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U.S. Election Safety

The Situation

U.S. elections are set to take place on Tuesday, 3 November, with many states opting for

mail-in ballots and/or early in-person voting. This election is highly contentious and carries

with it the potential for violence, mainly across the U.S. with other worldwide locations


Our concerns range from isolated incidents to an extended period of mass protests, violent

confrontations between counter-groups and widespread property damage, if the outcome

of the election remains unclear, hotly contested or “undesirable.” Extremist groups have

been especially vocal regarding election-related violence on various internet platforms.

Locations that have seen heightened tensions or previous violence this year carry a high

probability of seeing large-scale demonstrations which could easily lead to violence.

Due to the likelihood of potential violence, many police departments are extending patrol

shifts in the weeks leading up to the election. Elections historically have not required a

heightened police presence.

The Justice Department has been planning since early October to station officials in a

command center at FBI headquarters to coordinate a federal response to any disturbances

or other problems with voting that may arise across the country.

Possible Effects:

  • Voter intimidation (a federal crime)

  • Protests or demonstrations, especially near government buildings, polling locations and city center

  • Presence of counter protesters

  • Large groups of people which may increase tensions

  • Disruptions to public transportation and businesses where protests are being held

  • Increased traffic congestion in the vicinity of protests

  • Increased presence of security, law enforcement, media and other personnel

Mitigating Factors to Apply:

  • If available, vote at an early polling location

  • Avoid voting in-person during busier times, such as early morning, lunchtime and in the evening

  • Report incidents of voter intimidation to authorities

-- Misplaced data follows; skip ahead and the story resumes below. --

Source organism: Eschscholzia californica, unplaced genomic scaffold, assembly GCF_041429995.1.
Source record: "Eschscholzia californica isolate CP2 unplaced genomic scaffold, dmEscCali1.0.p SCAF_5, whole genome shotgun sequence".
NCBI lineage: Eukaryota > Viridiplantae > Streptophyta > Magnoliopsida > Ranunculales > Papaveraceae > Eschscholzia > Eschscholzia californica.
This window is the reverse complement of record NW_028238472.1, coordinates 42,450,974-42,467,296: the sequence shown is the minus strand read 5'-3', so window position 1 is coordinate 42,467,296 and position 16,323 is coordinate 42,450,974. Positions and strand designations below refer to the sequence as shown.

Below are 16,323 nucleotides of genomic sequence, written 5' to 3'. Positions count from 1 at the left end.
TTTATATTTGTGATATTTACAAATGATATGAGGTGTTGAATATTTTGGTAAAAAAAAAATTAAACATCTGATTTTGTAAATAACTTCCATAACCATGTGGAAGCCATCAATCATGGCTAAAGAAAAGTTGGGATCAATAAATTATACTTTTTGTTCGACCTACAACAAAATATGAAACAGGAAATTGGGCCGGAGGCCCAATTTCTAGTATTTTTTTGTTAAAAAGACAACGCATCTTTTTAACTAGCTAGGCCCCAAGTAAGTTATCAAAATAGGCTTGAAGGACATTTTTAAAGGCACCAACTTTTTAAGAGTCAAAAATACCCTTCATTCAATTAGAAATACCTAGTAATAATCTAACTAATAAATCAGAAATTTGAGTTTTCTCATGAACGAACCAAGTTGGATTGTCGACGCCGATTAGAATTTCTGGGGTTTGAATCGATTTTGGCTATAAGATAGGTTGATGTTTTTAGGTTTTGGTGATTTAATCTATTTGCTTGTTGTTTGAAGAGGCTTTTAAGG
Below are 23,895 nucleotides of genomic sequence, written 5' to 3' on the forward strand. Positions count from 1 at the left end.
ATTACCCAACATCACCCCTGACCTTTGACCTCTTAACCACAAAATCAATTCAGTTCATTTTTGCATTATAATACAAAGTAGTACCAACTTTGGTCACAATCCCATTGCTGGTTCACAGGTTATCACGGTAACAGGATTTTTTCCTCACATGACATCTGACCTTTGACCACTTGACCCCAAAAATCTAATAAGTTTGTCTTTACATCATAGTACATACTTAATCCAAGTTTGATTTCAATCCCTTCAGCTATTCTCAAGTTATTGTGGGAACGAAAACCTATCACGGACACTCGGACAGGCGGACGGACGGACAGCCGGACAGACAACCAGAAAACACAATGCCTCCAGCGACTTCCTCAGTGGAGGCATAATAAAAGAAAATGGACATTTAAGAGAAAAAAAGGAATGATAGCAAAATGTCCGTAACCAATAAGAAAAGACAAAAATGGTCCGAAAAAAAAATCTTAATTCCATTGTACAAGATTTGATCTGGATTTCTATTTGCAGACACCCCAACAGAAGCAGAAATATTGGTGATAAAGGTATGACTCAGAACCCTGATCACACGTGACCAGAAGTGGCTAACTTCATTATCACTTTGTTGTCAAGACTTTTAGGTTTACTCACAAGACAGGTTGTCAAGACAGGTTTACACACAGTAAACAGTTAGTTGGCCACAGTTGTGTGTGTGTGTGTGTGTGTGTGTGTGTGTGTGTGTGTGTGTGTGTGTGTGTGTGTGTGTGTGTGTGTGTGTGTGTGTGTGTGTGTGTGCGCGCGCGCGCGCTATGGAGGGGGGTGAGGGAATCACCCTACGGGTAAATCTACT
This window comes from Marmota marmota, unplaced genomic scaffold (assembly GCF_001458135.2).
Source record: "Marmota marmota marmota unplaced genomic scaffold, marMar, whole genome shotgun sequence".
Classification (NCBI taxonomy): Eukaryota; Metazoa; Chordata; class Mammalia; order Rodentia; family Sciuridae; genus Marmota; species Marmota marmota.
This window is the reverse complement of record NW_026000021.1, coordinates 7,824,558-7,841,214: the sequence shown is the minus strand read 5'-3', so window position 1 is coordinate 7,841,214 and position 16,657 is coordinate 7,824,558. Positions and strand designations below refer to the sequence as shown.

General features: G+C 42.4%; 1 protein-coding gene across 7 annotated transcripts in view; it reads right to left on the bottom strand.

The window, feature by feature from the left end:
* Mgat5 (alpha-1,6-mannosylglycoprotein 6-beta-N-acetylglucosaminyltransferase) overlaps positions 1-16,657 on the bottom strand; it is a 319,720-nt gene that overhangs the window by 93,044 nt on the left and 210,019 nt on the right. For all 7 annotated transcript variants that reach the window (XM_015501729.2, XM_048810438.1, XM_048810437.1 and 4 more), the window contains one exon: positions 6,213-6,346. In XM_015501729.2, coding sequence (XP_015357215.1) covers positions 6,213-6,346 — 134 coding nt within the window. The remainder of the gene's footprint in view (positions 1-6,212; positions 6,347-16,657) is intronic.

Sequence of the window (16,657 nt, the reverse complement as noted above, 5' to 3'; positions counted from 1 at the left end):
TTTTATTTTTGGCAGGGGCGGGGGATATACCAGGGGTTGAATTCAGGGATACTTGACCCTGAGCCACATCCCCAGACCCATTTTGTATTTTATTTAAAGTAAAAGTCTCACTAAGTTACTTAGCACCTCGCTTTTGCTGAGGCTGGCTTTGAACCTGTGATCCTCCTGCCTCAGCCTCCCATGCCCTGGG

• Avoid large crowds, which have the possibility of turning violent and may also serve as a catalyst for COVID-19 spread

  • Avoid movement after dark, especially to retailers, polling centers, and downtown areas

  • Should you choose to protest, ensure you maintain active situational awareness and be alert for changes that could impact your safety

  • Practice social distancing and wear a mask when distance cannot be maintained and in confined spaces with others

  • If detained, adhere to the instructions of local authorities

  • Abide by local laws and restrictions

  • Allow extra time for travel

  • Avoid travel after dark, when civil unrest tends to escalate

  • Prepare for disruptions caused by protests

  • Monitor local and social media for updates

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DISCLAIMER and Hold Harmless

Disclaimer: LSDS™ gathers information from multiple sources and offers insight and perspective to travelers. Sources cannot be validated for accuracy in every instance. Travelers assume all risk associated with their travel and are responsible for the decisions associated with travel and for their own safety. Users of this reference document agree, to hold harmless LSDS™ (LLC) its employees and clients associated with any risk or injury incurred during travel.


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